This action was precipitated by the final judgment in the underlying injury claim where the district court dismissed the claims against the insureds.

A review of the record from the pretrial hearing in this case yields the same result. Despite vacillations by ETI's counsel, a denouement occurs. The court directly asked counsel: "If Ergo says I can give it to the investors, they wash their hands of it. You say your clients wash their hands of it, I give it to the investors. Then it's a matter of me sitting down with the investors and trying to work out a way to distribute it. Are we at that point?" ETI's counsel replied: "Yes. That's fine with me, your Honor." Faced with this record, this is the same type of renunciation present in Veillon.

Still, ETI maintains that the district court misunderstood its comments. If there was a mistake, however, the procedural remedy is a Rule 60 motion for relief from judgment, as we counseled in Veillon. See id. ETI requested precisely this relief. The district court, however, denied the motion. It is well-settled that we must review a denial of a Rule 60(b) motion under an abuse-of-discretion standard. Government Fin. Servs. One Ltd. Partnership v. Peyton Place, Inc., 62 F.3d 767, 770 (5th Cir. 1995); Cooper v. Noble, 33 F.3d 540, 543 (5th Cir. 1994).

A review of the record, however, reveals no abuse of discretion. In its order denying the Rule 60(b) motion, the district court outlined the portions of the record upon which it relied. This included the exchange between the court and counsel where counsel consented to the distribution of the interpleaded funds to the investors. In addition, the district court's order recounts that this concession was followed by "lengthy discussions with counsel for the investors/claimants relative to procedures that might be followed in the allocation of the interpleaded funds between the investors/claimants." As the court noted, at no time during these discussions did ETI suggest in any way that the court's course of action was inappropriate. In fact, our review of the record also reveals that at the conclusion of the discussion with the investors, the court, speaking to pro se investors, stated: "Well, you've heard the discussion about persons who claim an entitlement to the $1,050,000. And apparently the main actors, Ergo and Mr. Martin and his company [ETI], have given up any claim to it. So it's to be divided up amongst the investors, and an effort is going to be made to have some third party work with the attorneys for the investors in deciding on an appropriate way to divide that up." While the court made this unequivocal statement concerning the parties' renunciation of any interest in the fund and its intention to distribute it to the investors, counsel for ETI sat silently. Given these circumstances, the district court did not abuse its discretion in concluding that ETI disavowed its interest in the fund.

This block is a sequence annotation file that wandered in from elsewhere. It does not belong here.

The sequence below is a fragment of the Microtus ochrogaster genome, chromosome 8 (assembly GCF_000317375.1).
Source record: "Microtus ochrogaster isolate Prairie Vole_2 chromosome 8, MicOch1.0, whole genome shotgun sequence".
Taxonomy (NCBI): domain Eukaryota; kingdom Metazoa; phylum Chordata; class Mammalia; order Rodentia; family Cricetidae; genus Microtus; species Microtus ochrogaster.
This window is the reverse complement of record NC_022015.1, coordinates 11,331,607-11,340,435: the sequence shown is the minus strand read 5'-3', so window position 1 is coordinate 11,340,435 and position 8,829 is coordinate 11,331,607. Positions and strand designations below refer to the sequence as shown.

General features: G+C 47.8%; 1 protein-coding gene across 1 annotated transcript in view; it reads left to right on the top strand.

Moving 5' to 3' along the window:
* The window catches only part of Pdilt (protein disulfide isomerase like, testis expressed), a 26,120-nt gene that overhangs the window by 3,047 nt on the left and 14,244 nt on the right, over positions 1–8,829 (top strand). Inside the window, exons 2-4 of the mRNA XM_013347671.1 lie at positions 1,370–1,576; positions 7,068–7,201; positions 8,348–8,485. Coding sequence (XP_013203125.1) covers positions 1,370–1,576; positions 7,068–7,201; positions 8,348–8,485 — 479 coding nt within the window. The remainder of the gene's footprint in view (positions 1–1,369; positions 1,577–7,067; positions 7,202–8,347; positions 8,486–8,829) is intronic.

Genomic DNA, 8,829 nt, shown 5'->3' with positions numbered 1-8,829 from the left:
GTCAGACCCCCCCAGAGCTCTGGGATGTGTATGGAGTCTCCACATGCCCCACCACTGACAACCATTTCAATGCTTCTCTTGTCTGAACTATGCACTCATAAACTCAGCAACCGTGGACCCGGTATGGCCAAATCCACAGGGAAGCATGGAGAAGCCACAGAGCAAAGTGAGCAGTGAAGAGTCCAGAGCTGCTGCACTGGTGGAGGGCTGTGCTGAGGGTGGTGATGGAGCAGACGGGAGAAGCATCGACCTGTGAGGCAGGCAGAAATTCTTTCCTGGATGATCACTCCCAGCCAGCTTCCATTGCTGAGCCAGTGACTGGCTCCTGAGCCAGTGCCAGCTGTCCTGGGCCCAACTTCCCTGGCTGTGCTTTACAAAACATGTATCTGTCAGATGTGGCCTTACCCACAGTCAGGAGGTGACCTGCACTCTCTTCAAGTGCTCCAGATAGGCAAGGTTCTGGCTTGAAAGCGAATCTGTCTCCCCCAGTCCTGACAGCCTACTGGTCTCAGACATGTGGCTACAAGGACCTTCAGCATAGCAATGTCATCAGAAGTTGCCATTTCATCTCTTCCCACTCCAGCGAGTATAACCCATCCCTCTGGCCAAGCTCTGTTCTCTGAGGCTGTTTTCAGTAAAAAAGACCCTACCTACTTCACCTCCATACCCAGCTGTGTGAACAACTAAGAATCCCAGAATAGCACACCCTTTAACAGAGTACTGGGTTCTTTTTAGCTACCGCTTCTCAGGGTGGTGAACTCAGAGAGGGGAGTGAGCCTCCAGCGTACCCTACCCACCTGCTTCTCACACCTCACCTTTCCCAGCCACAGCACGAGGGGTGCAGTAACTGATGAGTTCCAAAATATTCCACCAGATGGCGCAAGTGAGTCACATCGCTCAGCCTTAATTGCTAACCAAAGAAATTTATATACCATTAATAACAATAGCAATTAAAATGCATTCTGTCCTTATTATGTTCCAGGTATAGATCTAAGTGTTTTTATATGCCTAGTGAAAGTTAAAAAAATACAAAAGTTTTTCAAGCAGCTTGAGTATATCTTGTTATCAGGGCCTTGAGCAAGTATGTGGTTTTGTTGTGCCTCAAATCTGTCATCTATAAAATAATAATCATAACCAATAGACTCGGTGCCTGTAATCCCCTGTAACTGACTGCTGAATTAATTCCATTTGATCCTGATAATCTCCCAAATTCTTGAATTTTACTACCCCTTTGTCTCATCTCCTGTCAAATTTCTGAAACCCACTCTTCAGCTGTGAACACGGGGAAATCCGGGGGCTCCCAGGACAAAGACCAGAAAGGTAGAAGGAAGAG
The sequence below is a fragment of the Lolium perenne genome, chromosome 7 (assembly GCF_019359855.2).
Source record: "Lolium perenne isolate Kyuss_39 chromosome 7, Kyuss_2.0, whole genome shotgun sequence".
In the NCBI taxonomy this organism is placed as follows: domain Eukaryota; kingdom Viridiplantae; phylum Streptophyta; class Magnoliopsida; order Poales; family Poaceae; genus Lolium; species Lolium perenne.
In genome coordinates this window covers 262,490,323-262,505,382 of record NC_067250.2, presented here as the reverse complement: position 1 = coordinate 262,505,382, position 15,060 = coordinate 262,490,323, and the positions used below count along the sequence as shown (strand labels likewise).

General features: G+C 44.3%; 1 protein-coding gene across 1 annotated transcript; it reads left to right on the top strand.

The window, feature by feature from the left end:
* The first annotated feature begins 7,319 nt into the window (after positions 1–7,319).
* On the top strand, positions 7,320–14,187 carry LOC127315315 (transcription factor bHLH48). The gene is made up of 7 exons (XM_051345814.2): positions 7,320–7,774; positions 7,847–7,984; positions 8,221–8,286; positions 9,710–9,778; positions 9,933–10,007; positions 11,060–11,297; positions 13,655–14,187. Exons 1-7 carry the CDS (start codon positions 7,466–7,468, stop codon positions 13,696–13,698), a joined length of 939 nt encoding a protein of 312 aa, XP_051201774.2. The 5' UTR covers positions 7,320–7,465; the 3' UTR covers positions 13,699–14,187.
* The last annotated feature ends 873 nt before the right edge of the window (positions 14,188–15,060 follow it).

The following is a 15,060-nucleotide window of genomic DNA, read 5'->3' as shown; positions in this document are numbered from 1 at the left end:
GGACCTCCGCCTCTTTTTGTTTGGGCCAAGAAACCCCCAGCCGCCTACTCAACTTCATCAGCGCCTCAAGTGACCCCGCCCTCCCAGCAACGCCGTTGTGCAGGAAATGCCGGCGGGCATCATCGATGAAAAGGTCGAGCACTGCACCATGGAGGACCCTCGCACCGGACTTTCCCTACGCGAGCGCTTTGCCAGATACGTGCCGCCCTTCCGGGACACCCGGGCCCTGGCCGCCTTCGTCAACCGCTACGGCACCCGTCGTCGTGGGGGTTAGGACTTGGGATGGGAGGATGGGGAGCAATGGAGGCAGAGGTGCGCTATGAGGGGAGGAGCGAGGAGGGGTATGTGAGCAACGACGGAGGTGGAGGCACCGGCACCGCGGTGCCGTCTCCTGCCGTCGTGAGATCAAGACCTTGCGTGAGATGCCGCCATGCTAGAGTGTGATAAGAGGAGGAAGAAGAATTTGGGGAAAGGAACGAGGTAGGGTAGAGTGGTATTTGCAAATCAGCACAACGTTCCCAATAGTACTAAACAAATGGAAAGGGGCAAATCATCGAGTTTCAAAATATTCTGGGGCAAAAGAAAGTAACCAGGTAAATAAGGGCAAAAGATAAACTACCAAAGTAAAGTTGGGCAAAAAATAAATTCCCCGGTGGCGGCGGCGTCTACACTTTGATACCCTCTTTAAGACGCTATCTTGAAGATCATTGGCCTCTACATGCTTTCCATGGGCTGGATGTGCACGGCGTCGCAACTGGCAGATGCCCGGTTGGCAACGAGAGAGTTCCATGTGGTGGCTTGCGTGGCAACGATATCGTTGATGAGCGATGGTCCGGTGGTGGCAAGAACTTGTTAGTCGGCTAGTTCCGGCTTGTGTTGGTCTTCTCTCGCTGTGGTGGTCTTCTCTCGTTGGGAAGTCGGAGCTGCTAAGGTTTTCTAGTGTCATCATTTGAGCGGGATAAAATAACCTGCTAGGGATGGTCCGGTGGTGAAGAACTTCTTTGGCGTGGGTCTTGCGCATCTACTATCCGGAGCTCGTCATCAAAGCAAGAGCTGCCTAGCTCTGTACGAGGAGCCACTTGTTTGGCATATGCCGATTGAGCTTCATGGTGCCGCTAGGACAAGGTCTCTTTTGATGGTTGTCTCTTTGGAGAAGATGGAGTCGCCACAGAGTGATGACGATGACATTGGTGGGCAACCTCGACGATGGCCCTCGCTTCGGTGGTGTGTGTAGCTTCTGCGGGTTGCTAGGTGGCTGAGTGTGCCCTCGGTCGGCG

To be sure, ETI's counsel continues to maintain that it did not mean to renounce its interest in the funds. Counsel offers a potential reading of the colloquy with different emphasis illustrating the conditional nature of the statements. However, unlike counsel, we were not privy to the tone and inflection of the statements made before the district court; we must confine our review to a cold record. On the other hand, the district judge was engaged in the pretrial hearing. Unlike us, he heard counsel's remarks and concluded both at the hearing and on later review of the record that renunciation occurred. This conclusion is entitled to great weight. Faced with a burgeoning docket and with a complex commercial lawsuit at hand, a district judge must be able to winnow the issues for trial. This includes reliance on statements made by counsel in open court disavowing specific claims.

Whether this reliance is labelled as "waiver," "judicial estoppel," or "renunciation" is immaterial. What is clear is that the district court, as a matter of federal procedure, is entitled to rely on statements made by counsel in open court. When a later dispute arises as to the nature of the statements, litigants possess procedural remedies to correct mistakes. However, once the district court concludes that no mistake has been made, such a conclusion must be given deference. That deference is not unfettered. We can review the record, as done in this case, for an abuse of discretion. In the absence of such abuse, the district court's conclusion must stand.

CONCLUSION

Based upon our review of the record, the district court did not abuse its discretion in concluding that counsel for ETI disavowed any interest in the interpleaded funds. We AFFIRM.

EMILIO M. GARZA, Circuit Judge, concurs as to the judgment only.